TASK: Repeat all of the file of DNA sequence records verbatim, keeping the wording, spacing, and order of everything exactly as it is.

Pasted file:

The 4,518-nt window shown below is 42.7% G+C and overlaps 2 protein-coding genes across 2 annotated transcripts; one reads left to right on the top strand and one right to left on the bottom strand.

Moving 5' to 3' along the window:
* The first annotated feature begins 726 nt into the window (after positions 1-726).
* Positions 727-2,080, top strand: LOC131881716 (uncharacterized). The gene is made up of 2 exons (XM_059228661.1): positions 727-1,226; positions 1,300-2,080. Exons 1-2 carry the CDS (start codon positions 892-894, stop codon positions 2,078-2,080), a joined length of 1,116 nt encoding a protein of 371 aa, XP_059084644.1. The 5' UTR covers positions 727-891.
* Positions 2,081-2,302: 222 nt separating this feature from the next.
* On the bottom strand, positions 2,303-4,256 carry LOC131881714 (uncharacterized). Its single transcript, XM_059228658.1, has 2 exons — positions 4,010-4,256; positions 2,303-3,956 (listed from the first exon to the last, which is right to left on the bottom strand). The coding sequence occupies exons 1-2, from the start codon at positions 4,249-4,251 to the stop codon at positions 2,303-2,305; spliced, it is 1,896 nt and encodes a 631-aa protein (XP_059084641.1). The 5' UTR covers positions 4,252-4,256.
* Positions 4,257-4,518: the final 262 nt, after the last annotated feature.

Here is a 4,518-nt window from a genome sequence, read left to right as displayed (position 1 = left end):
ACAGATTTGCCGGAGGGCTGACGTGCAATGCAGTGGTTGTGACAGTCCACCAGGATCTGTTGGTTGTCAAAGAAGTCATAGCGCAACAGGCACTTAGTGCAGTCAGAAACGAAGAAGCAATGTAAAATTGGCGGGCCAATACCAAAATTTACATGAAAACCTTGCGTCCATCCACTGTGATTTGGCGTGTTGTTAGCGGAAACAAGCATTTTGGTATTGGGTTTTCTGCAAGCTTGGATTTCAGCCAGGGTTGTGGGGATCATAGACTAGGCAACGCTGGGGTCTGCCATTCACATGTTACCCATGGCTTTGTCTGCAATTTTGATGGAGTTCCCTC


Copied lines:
The 4,518-nt window shown below is 42.7% G+C and overlaps 2 protein-coding genes across 2 annotated transcripts; one reads left to right on the top strand and one right to left on the bottom strand.

Moving 5' to 3' along the window:
* The first annotated feature begins 726 nt into the window (after positions 1-726).
* Positions 727-2,080, top strand: LOC131881716 (uncharacterized). The gene is made up of 2 exons (XM_059228661.1): positions 727-1,226; positions 1,300-2,080. Exons 1-2 carry the CDS (start codon positions 892-894, stop codon positions 2,078-2,080), a joined length of 1,116 nt encoding a protein of 371 aa, XP_059084644.1. The 5' UTR covers positions 727-891.
* Positions 2,081-2,302: 222 nt separating this feature from the next.
* On the bottom strand, positions 2,303-4,256 carry LOC131881714 (uncharacterized). Its single transcript, XM_059228658.1, has 2 exons — positions 4,010-4,256; positions 2,303-3,956 (listed from the first exon to the last, which is right to left on the bottom strand). The coding sequence occupies exons 1-2, from the start codon at positions 4,249-4,251 to the stop codon at positions 2,303-2,305; spliced, it is 1,896 nt and encodes a 631-aa protein (XP_059084641.1). The 5' UTR covers positions 4,252-4,256.
* Positions 4,257-4,518: the final 262 nt, after the last annotated feature.

Here is a 4,518-nt window from a genome sequence, read left to right as displayed (position 1 = left end):
ACAGATTTGCCGGAGGGCTGACGTGCAATGCAGTGGTTGTGACAGTCCACCAGGATCTGTTGGTTGTCAAAGAAGTCATAGCGCAACAGGCACTTAGTGCAGTCAGAAACGAAGAAGCAATGTAAAATTGGCGGGCCAATACCAAAATTTACATGAAAACCTTGCGTCCATCCACTGTGATTTGGCGTGTTGTTAGCGGAAACAAGCATTTTGGTATTGGGTTTTCTGCAAGCTTGGATTTCAGCCAGGGTTGTGGGGATCATAGACTAGGCAACGCTGGGGTCTGCCATTCACATGTTACCCATGGCTTTGTCTGCAATTTTGATGGAGTTCCCTC